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USA 2007
Directed by
Matt Reeves
84 minutes
Rated M

Reviewed by
Bruce Paterson
3 stars


Synopsis: Five young New Yorkers throw their friend a going-away party the night that a monster the size of a skyscraper descends upon the city. Told from the point of view of their video camera, the film is a document of their attempt to survive the most surreal, horrifying event of their lives.

“It’s either going to be really good, or really disappointing. I don’t think that there’s much chance of grey area.” - Actress Lizzy Caplan, talking to Blackbook Mag

Cloverfield has been filmed in great secrecy, generating huge hype among those organized enough to follow a film’s progress for a year or more before it hits the screen. It was the kind of secrecy where actors auditioned with fake scripts, were only given pages with their dialog while shooting, and so on. With the world premiere in Australia the day before general release, the big question on the web remained: what kind of monster has Lost producer, J. J. Abrams, created in his effort to make a truly American monster movie, rather than another Godzilla derivative?

The attempt to answer this question ends up focusing on a group of five young survivors rather than the monster. The central themes are the psychological impacts of a devastated New York from eye-witness perspective, with enveloping clouds of dust and debris powerfully reminiscent of the 9/11 attack, the seeming ascendancy yet real vulnerability of youth (this is no film for old men, or old women for that matter) and the personal experience of the survivor.

The film is contextualized with an opening title describing it as evidence found at the scene of the incident. From that point, it is presented as the entire contents of a 90 minute digital video tape. The presentation of the story in this format is spectacularly successful with tape pauses and camera glitches serving as the only apparent editing technique. There is enough shaky camera work and skewing down to the floor or up to the sky to establish a strong sense of credibility (hopefully you’re sitting far back enough in the theatre to avoid motion sickness), the familiar-looking amateurism overcoming the occasionally unlikely shots that convey the bigger picture.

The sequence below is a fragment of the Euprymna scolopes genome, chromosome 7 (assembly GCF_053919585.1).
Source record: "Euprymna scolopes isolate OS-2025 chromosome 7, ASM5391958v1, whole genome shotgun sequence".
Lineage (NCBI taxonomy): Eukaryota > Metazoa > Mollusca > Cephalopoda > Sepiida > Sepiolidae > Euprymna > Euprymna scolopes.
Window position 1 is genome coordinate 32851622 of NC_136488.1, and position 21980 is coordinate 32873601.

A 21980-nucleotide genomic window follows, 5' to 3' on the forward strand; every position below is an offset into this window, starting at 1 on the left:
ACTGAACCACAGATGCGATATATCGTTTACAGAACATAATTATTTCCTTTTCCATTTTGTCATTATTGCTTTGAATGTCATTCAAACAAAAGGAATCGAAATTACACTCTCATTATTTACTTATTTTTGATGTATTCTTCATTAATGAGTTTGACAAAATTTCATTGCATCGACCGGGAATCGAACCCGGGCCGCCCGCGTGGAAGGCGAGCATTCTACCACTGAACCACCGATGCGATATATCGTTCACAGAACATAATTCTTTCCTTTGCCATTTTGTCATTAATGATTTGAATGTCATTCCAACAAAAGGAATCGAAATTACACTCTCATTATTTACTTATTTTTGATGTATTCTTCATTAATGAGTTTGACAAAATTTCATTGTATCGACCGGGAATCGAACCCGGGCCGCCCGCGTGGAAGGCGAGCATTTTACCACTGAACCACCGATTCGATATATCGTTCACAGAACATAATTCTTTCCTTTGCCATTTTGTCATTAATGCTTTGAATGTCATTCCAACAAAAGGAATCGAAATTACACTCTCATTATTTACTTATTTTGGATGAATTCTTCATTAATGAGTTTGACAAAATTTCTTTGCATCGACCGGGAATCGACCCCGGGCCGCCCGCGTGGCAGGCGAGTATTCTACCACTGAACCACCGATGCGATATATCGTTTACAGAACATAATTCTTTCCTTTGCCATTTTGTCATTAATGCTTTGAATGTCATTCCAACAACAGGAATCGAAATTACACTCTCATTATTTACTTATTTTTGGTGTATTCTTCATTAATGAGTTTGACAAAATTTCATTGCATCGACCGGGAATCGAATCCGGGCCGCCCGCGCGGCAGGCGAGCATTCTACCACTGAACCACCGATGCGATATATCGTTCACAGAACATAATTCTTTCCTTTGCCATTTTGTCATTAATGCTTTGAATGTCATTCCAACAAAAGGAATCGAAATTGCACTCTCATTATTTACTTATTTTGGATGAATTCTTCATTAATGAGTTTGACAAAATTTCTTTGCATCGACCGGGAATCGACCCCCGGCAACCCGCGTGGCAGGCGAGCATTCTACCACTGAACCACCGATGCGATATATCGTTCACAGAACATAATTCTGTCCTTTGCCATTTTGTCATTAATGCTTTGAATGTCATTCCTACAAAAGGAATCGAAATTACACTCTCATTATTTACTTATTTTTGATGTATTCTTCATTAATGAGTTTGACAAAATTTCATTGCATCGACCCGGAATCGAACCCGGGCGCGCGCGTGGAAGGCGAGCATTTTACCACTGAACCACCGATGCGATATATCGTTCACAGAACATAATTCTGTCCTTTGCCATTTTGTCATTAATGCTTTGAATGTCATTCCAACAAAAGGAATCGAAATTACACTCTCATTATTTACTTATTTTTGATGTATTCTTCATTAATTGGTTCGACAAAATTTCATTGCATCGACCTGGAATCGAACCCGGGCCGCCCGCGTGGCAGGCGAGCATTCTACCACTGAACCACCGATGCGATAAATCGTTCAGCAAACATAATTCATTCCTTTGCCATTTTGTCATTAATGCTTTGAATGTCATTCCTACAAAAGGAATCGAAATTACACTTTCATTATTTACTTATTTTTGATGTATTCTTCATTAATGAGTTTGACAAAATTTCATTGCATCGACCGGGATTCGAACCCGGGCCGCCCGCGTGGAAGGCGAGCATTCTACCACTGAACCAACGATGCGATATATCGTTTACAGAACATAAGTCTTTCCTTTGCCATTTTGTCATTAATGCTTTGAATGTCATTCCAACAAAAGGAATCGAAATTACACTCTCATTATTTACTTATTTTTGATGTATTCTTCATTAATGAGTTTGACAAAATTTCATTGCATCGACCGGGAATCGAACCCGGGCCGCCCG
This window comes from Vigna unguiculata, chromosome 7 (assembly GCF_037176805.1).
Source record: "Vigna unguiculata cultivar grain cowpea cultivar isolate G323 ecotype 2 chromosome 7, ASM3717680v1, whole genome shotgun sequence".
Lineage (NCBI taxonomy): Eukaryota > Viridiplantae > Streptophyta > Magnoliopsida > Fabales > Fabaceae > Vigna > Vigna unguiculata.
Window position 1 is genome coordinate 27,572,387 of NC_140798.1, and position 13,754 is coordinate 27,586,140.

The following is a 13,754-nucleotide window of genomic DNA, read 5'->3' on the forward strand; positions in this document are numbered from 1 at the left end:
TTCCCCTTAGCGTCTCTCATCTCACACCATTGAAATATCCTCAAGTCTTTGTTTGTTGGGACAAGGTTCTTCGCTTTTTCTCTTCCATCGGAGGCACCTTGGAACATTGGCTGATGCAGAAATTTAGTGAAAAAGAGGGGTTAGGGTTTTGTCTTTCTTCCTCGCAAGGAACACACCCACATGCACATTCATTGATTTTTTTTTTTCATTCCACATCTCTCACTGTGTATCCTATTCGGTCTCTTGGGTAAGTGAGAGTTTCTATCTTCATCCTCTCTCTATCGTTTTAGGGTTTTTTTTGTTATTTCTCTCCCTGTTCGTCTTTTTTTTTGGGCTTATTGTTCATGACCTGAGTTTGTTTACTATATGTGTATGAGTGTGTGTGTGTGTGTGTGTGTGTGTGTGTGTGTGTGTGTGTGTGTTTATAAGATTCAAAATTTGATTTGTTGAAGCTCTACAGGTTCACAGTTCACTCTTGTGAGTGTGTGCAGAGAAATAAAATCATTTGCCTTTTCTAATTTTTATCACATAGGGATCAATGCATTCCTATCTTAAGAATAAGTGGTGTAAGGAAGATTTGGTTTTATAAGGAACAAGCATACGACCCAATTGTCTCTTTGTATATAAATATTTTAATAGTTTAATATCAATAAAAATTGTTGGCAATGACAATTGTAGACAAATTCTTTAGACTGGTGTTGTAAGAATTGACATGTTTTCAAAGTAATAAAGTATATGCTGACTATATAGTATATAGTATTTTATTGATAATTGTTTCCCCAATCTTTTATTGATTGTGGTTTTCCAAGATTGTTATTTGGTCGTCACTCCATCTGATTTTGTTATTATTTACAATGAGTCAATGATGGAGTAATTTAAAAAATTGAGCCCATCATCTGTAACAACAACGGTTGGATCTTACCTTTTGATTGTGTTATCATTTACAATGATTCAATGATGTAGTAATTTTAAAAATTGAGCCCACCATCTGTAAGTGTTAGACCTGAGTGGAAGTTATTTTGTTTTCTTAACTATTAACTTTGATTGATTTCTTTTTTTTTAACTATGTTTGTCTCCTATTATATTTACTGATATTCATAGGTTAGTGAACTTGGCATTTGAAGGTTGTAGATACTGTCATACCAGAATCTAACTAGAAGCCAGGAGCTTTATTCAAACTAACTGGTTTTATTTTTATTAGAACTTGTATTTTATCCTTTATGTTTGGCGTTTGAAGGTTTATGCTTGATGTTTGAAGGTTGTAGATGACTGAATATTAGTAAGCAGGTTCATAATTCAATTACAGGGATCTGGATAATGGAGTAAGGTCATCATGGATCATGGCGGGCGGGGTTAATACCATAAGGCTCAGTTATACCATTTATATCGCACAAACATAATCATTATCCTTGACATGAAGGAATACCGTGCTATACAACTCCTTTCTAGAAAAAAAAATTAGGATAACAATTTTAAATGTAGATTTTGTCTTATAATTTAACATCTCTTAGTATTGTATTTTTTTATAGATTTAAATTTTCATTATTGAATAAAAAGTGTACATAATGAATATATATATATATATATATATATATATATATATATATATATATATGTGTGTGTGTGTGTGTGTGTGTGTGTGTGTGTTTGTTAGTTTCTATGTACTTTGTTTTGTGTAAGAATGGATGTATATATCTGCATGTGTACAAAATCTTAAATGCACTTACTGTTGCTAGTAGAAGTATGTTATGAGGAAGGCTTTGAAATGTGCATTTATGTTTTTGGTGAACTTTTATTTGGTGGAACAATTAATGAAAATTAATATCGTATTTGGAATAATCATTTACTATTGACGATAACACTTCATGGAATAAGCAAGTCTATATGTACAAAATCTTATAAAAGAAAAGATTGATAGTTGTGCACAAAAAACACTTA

For reasons that become clear, the recording is almost entirely of the night that begins as a going-away party for Rob, but occasionally cuts back to fragments of the previous recording of a month earlier, showing the beginning of Rob’s ill-fated love affair with Beth. Rob’s brother, Jason, and partner, Lilly, friend, Marlena, and best friend, Hud (the principal camera man), complete the ensemble.

A strong appeal of these characters is that you are not distracted by celebrity actor faces. There are some great performances and interesting characterizations. It is the character seen the least, Hud (comedian, T. J. Miller) behind the camera, that impresses the most. As the somewhat simple friend of Rob, his disembodied voice is both an effective and, at times, funny narrator of events and indicator of the mounting panic as loyalty to Rob drives the group closer to a date with the monster. Marlena (Lizzy Caplan) is both of enigmatic interest and unusual beauty. Rob (Michael Stahl-David) is an increasingly troubled character, as an obsession with redeeming his losses leads his friends further into danger. A, perhaps intentionally ironic, aspect undermining these sacrifices is that the object of rescue (Beth) appears to be a somewhat vacuous waif that I, at least, wouldn’t have minded being a monster-snack.

Cloverfield is a successful experiment in style but not necessarily a successful story for those who want dramatic closure. More a survival than a monster movie, you’ll find the final moneyshot of the monster either really good or really disappointing – there’s not much chance of grey area. And overall, as long as you fit the target audience, there’s not much grey matter required to enjoy it.




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